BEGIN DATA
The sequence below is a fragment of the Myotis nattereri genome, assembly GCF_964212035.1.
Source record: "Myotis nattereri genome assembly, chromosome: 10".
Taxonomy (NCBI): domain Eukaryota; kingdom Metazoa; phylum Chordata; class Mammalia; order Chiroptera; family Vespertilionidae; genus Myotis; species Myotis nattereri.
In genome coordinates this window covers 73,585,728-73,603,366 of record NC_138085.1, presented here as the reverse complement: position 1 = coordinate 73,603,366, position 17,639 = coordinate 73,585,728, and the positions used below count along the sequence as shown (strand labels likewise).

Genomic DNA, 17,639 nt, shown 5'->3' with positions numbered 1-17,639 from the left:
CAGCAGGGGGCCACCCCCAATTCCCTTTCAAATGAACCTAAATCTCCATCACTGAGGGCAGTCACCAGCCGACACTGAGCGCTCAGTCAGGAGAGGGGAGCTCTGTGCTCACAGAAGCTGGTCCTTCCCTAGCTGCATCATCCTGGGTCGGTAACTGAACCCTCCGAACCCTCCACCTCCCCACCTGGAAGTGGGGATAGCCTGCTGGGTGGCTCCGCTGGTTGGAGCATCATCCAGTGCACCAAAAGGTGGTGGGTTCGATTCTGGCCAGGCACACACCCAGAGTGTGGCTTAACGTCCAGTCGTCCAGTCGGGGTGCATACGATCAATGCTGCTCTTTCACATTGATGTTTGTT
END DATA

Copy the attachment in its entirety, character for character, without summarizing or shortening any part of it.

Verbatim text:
The sequence below is a fragment of the Myotis nattereri genome, assembly GCF_964212035.1.
Source record: "Myotis nattereri genome assembly, chromosome: 10".
Taxonomy (NCBI): domain Eukaryota; kingdom Metazoa; phylum Chordata; class Mammalia; order Chiroptera; family Vespertilionidae; genus Myotis; species Myotis nattereri.
In genome coordinates this window covers 73,585,728-73,603,366 of record NC_138085.1, presented here as the reverse complement: position 1 = coordinate 73,603,366, position 17,639 = coordinate 73,585,728, and the positions used below count along the sequence as shown (strand labels likewise).

Genomic DNA, 17,639 nt, shown 5'->3' with positions numbered 1-17,639 from the left:
CAGCAGGGGGCCACCCCCAATTCCCTTTCAAATGAACCTAAATCTCCATCACTGAGGGCAGTCACCAGCCGACACTGAGCGCTCAGTCAGGAGAGGGGAGCTCTGTGCTCACAGAAGCTGGTCCTTCCCTAGCTGCATCATCCTGGGTCGGTAACTGAACCCTCCGAACCCTCCACCTCCCCACCTGGAAGTGGGGATAGCCTGCTGGGTGGCTCCGCTGGTTGGAGCATCATCCAGTGCACCAAAAGGTGGTGGGTTCGATTCTGGCCAGGCACACACCCAGAGTGTGGCTTAACGTCCAGTCGTCCAGTCGGGGTGCATACGATCAATGCTGCTCTTTCACATTGATGTTTGTT